The Trial on DVD
Milestone Film & Video
- Teaser Trailer
- Alternative TV Opening
- Widescreen 1.66
“To be in chains is sometimes safer than to be free.”
“The highest court is inaccessible to you, to me, to us all.”
Orson Welles has been on record as saying that The Trial (1962) was the favorite of his films. Perhaps this is because it was the first film since Citizen Kane to be released precisely as he had intended, without any studio imposed changes and interference. Watching the film in this impeccable Milestone Film & Video (distributed by Image Entertainment) DVD transfer, taken from a pristine original 35mm negative, makes it easy to see why Welles’s felt that way. I had scene the re-released 35mm print when it played in Montreal and was struck by how great the print was, and what a difference it made to the overall impact of the film (from an earlier 16mm dupe print I had seen). And to my pleasure, the DVD is even more stunning as it contains none of the scratches incurred by the travelling 35mm print. The Trial represents what has become a type of Mecca for literary minded filmmakers looking for the challenge of successfully adapting a Franz Kafka work of fiction. The works of Kafka are so dependent for their full social and aesthetic power on the narrational flexibility of literature, that they have proved extremely difficult as material to adapt to film. Take as an example his classic short story “Metamorphosis,” which opens with the transfixing line “As Gregor Samsa awoke one morning from uneasy dreams he found himself transformed in his bed into a gigantic insect.” How does one adapt this to film in a way that maintains the tension between the objectivity of the narration and the subjective imagery it invokes? How would you film this without making it appear ludicrous? The story has tempted many filmmakers but has yet to be successfully adapted to film. Welles’ The Trial remains the best adaptation of any Kafka fiction. It adroitly captures that vague sense of guilt-ridden paranoia and anxiety typical of Kafka’s major works, which is so encoded in Western consciousness as to have attained the generality of an adjective, “Kafkaesque.”
The paranoia and anxiety is born into the film, beginning before the narrative proper begins. In the first scene after the opening pin-cushion animated parable, our hero, K (perfectly cast as Anthony Perkins), finds himself, much like Gregor Samsa from Metamorphosis, waking up to a world which has either changed around him, or which he has changed himself through dream or fantasy projection. The scene begins with a close-up of K sleeping in bed. K is disoriented by an uncalled visit from two grim looking detectives who look like they have just stepped out of a film noir set. It seems that our nervous hero K is being arrested, but neither he nor we know why. K acts guilty, appearing nervous and edgy. His self-accusation comes through in both his actions and the formal quality of one long take in this opening scene. Many critics have justly lauded the famous opening long take from A Touch of Evil (1957). Although this long take from The Trial lacks the earlier shot’s physical bravado, in many ways it is more effective because of how well it expresses the scene’s subtext: K’s growing anxiety and the sense of emotional claustrophobia that engulfs him. The take last a little over 4 minutes (4’32-8’58”) and contains K within the four borders of the frame by the low angles that emphasize the low ceilings that hover inches from his head, the tight framing and positioning of the detectives on the edges of the frame, the camera that booms down to a low angle to accentuate his entrapment, and the small camera movements that continually reframe him into a cramped composition. Although not as dynamic as the opening shot from A Touch of Evil, it immediately establishes the importance of art direction, lighting, and camera movement as thematic props.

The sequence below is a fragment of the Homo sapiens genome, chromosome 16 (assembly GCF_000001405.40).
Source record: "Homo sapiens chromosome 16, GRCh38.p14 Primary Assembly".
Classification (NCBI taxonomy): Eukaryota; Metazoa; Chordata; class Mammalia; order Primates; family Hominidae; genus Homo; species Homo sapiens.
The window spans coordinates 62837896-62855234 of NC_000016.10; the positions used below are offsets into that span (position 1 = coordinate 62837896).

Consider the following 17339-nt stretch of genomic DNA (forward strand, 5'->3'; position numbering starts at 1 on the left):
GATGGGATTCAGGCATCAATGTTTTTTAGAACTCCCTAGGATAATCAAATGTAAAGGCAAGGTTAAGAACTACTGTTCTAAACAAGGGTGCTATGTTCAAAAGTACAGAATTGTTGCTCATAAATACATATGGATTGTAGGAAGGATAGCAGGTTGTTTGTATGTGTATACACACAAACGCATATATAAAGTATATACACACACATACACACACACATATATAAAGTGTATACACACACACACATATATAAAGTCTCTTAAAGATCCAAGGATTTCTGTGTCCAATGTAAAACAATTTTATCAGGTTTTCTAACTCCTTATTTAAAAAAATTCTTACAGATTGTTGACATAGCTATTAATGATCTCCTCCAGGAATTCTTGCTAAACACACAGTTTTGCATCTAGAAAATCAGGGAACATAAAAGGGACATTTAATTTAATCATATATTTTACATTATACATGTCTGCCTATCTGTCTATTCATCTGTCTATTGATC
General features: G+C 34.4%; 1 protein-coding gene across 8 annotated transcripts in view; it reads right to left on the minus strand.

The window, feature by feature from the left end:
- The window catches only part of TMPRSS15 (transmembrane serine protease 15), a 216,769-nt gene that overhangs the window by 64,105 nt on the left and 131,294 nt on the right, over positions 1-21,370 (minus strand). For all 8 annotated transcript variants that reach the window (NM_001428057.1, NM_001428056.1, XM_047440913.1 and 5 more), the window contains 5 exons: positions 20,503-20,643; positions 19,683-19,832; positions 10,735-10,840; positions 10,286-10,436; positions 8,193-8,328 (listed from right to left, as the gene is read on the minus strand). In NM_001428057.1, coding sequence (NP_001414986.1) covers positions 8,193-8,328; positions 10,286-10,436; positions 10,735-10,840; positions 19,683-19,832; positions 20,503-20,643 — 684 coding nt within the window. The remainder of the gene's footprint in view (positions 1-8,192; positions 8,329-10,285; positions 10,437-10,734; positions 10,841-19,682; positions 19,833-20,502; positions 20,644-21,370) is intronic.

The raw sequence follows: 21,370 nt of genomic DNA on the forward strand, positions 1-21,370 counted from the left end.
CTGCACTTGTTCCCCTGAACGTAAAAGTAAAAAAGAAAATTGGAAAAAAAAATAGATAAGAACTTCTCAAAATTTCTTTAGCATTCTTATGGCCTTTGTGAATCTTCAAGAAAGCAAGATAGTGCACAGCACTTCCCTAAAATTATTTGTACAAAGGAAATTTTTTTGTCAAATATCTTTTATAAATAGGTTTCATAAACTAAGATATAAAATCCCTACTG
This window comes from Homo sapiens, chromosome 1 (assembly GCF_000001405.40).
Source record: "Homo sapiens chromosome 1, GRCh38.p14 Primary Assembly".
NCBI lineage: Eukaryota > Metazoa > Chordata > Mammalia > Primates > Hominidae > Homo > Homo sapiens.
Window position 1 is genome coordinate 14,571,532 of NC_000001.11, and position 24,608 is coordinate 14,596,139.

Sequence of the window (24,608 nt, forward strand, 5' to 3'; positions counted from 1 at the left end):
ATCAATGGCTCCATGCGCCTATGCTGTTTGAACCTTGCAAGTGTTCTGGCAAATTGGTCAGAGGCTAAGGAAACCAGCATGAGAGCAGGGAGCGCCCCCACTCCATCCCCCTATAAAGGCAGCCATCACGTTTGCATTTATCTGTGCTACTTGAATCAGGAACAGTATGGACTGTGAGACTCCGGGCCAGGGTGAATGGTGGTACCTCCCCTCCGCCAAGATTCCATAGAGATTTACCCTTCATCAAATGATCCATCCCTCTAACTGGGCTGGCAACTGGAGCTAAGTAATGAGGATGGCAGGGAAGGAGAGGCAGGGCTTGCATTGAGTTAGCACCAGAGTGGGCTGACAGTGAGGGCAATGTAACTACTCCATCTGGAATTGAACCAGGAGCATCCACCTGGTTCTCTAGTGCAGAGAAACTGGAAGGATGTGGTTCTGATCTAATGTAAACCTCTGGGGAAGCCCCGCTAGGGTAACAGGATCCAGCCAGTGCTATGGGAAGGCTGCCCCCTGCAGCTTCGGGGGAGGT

Expressionist use of an oversized door, symbolizing K’s isolation and expressing how each person is ultimately left alone to face their own demons
The Trial demonstrates Welles’ unique mastery of both mise-en-scène and montage style. (Something which he displayed in every film.) Throughout the film Welles, underscores the meaning and power of a long take by a striking edit which occurs unexpectededly or on the offbeat. Like the moment during the opening arrest scene where K’s sense of guilt and unease is underscored by a cut to a tight 3-shot of his office clerks glancing an accusatory look at him. Welles uses a roving camera in conjunction with expressive off-screen sounds to make scene changes or abrupt mood changes within the shot. For example, Welles changes the mood and scene from the visiting detective to K’s discussion with his landlady Mrs. Grubach (Madeleine Robinson) by moving the camera from K’s bedroom-living area to the kitchen, with the detectives’ voices still heard off-frame. And then he restores the tension by quickly dollying out of the kitchen through open doors back into the room where the detectives are.